Decisions about the use of common or joint data and about jointly created work are best made between or among the creators and owners. The University acts as if jointly created works are equally owned by the creators unless the creators have made another agreement. The University also regards the appearance of an individual's name on a publication as indication that the person named made an original contribution to the work qualifying them as an author with all the rights, responsibilities, and privileges of an author.
What are the implications of co-ownership?
Co-ownership occurs most often when scholarship is pursued in collaboration with other scholars and researchers and is most visible in the number of multi-author papers, patents, and conference presentations produced by university scholars, when several individuals are given credit for substantive contributions to the paper or the work reported in the paper. In universities, co-ownership usually entitles any of the owners to use the work, for example, for further research and to publish the work, with appropriate credit to the others who have contributed. This facilitates the continuity of research and scholarship within the University, particularly in the laboratory sciences where research is often the result of the collaboration and interaction of a group of individuals, and progress is made possible by building on what has gone before.
Graduate students and their supervisors need to be especially sensitive to the implications of collaborative scholarship and research, not only observing the courtesies of the discipline but fully recognizing the contributions that each makes to the work and the rights that each has as a result of their individual contribution.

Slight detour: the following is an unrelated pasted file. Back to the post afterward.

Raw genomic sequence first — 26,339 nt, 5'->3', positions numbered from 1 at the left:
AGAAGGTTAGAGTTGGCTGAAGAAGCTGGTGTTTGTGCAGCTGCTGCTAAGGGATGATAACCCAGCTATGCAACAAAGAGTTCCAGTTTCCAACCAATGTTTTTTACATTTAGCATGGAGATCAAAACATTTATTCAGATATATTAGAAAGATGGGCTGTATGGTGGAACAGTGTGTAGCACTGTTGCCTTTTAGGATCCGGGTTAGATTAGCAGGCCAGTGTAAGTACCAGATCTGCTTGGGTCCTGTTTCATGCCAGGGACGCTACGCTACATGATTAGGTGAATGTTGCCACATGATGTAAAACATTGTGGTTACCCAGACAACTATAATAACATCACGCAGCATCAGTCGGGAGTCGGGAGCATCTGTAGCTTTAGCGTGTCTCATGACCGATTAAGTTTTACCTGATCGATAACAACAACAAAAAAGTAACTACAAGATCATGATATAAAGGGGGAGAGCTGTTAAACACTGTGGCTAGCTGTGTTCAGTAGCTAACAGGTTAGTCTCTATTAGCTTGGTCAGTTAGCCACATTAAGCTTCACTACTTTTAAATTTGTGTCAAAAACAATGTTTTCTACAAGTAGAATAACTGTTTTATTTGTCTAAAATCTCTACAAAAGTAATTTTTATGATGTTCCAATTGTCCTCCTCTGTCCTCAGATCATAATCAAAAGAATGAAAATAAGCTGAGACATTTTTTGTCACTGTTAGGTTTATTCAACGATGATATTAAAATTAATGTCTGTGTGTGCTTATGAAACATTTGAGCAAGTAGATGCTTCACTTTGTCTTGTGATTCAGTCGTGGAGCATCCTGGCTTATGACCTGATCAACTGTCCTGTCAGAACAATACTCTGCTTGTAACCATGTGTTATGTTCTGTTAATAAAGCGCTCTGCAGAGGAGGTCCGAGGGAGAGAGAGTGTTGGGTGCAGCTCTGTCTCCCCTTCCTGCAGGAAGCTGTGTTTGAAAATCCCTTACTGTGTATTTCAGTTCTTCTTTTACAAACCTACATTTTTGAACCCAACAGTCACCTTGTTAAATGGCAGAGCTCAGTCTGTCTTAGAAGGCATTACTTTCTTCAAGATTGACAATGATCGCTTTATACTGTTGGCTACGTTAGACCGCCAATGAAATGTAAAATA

Is ownership different if I create a work as an employee rather than as a graduate student?
Yes, the policy may affect the work you do as a student differently from the work you do as an employee. As a graduate student, you own or co-own the intellectual property you create as part of your work for academic credit or a degree. You are entitled to publish the work, patent or copyright the work in your own name, as you or your co-creators see fit. The University has no rights of ownership and cannot use your work except for the purposes of academic review and evaluation. In submitting your work for credit, you consent to properly authorized University staff reviewing and evaluating the work for academic credit (a grade, degree, etc.). The work you do as an employee belongs to your employer unless your employer agrees to some other arrangement. If you are employed by the University, work which you are assigned or commissioned to do as part of the job normally belongs to the University.
If I receive a university or outside scholarship, am I an employee?